Strong growth of renewables continues apace

renewables new energy and carbon expansionSeveral key findings from the recently released Federal Energy Regulatory Commission’s Office of Energy Projects Energy Infrastructure Update report and the Energy information’s Electric Power Monthly offer some insight in the changing landscape of energy development and production in the United States. First the good news:

The Energy Infrastructure Update from FERC show that wind, solar, biomass and hydropower provided 88.2 percent of all newly installed electrical generating capacity in the U.S. for the month of May 2014. Two new units of wind power provided 203 megawatts (MW) of capacity, five units of solar brought 156 MW, one unit of biomass 5 MW and one unit of hydro provided 0.2 MW.

To contrast, there were no new generating units of coal or oil and two new units of natural gas provided only 49 MW of new generating capacity in May. Put another way, renewable sources of energy provided more than seven times of new generating capacity than non-renewable sources.

For the 3,136 MW of new generating capacity installed in the first five months of 2014, renewable sources account for 54.1 percent. Broken down between energy sources is solar with 907 MW, wind at 678 MW, biomass with 73 MW, geothermal came in with 32 MW and hydro with 8MW. During that same period natural gas had 1,437 MW of new capacity, oil one MW and another one MW from what is termed as “other.” Coal and nuclear power provided no new generating capacity.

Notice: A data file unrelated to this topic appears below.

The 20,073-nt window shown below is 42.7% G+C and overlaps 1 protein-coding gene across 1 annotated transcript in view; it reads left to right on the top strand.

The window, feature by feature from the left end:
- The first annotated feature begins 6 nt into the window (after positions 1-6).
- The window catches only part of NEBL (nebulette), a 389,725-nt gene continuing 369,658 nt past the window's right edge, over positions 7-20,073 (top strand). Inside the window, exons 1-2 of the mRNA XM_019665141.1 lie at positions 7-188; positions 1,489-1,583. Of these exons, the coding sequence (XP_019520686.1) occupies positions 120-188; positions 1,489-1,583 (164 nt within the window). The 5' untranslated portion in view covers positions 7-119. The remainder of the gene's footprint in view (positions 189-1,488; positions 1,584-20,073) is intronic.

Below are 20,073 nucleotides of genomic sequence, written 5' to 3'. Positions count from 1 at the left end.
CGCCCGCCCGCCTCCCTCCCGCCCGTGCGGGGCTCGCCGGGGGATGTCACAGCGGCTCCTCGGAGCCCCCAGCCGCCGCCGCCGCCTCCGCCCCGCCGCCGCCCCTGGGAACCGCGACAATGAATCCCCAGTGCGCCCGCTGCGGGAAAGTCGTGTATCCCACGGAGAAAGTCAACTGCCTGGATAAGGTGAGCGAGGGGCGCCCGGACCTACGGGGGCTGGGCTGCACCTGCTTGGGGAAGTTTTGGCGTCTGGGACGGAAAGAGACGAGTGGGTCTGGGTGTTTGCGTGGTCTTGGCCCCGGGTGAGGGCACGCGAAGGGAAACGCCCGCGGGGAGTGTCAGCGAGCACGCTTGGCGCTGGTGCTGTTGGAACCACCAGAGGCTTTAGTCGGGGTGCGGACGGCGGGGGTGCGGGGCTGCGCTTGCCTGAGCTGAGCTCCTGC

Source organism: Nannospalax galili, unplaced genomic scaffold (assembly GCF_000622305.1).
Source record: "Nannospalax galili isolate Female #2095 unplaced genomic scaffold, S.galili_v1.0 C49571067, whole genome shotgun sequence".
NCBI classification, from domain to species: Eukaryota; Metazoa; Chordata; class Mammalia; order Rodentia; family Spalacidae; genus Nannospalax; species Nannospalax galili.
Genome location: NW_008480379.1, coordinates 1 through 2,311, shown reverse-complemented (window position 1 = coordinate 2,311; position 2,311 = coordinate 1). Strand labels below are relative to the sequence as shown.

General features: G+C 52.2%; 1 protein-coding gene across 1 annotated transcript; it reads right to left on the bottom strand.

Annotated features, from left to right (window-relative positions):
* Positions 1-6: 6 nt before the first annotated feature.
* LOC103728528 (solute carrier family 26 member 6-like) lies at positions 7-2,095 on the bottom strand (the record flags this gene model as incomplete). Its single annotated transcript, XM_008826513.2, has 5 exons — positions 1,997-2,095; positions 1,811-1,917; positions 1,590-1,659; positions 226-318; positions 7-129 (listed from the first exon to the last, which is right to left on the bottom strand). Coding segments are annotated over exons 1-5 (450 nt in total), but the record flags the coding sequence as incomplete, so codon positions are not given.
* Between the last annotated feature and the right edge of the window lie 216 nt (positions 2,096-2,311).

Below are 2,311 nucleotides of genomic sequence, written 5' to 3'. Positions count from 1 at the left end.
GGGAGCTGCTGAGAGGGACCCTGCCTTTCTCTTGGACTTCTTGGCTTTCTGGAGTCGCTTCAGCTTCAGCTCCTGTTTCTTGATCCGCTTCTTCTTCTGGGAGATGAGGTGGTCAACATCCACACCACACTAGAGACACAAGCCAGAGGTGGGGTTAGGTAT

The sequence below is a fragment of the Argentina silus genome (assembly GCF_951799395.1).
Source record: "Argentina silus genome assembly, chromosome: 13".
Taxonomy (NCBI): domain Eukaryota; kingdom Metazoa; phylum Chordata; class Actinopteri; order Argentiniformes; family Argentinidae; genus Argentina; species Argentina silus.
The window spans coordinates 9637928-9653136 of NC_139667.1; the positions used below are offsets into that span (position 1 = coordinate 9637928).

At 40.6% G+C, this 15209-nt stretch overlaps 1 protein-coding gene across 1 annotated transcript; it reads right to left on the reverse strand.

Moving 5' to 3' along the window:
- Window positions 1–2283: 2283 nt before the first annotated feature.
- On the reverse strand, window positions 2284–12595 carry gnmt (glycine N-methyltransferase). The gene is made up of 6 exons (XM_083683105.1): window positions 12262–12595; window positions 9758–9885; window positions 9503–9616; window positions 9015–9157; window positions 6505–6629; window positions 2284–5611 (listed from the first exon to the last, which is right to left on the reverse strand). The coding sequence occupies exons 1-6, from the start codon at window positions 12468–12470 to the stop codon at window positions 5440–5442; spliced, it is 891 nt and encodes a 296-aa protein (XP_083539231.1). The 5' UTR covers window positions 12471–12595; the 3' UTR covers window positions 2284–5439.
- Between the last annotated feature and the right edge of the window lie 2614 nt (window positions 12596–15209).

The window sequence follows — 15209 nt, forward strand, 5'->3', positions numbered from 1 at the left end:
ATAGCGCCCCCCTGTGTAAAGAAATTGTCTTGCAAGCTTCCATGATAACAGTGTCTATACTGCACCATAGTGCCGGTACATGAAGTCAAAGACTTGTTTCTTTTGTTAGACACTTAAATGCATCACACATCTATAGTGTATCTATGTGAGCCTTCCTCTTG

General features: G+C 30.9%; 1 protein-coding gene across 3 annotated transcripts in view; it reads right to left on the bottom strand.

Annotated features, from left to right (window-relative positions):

Renewable sources sources of power in total, including hydropower, now contribute 16.28 percent of all installed U.S. generating capacity operating in the United States, a level Ken Bossong, Executive Director of the SUN DAY campaign, notes that the EIA has been saying might not be reached until 2040 – nearly 26 years ahead of “schedule.”

“Some are questioning whether it’s possible to satisfy the U.S. EPA’s new CO2 reduction goals with renewable energy sources and improved energy efficiency,” said Bossong.”The latest FERC data and the explosion of new renewable energy generating capacity during the past several years unequivocally confirm that it can be done.”

Fossil fuels, CO2 on the rise

On the other hand, the latest EIA Electric Power Monthly report shows that while renewable energy consumption in the U.S. rose by 4.36 percent for the first quarter of 2014 as compared with the same period of 2013, fossil fuel consumption increased 5.17 percent in first quarter 2014 compared with first quarter 2013.

CO2 levels are 5.48 percent higher now than in 2013 (the monthly average atmospheric CO2 levels recorded at the Mauna Loa observatory stood at 401.85 parts per million for May) and 10.52 percent higher than in 2012.

Image credit: epSos.de, courtesy flickr

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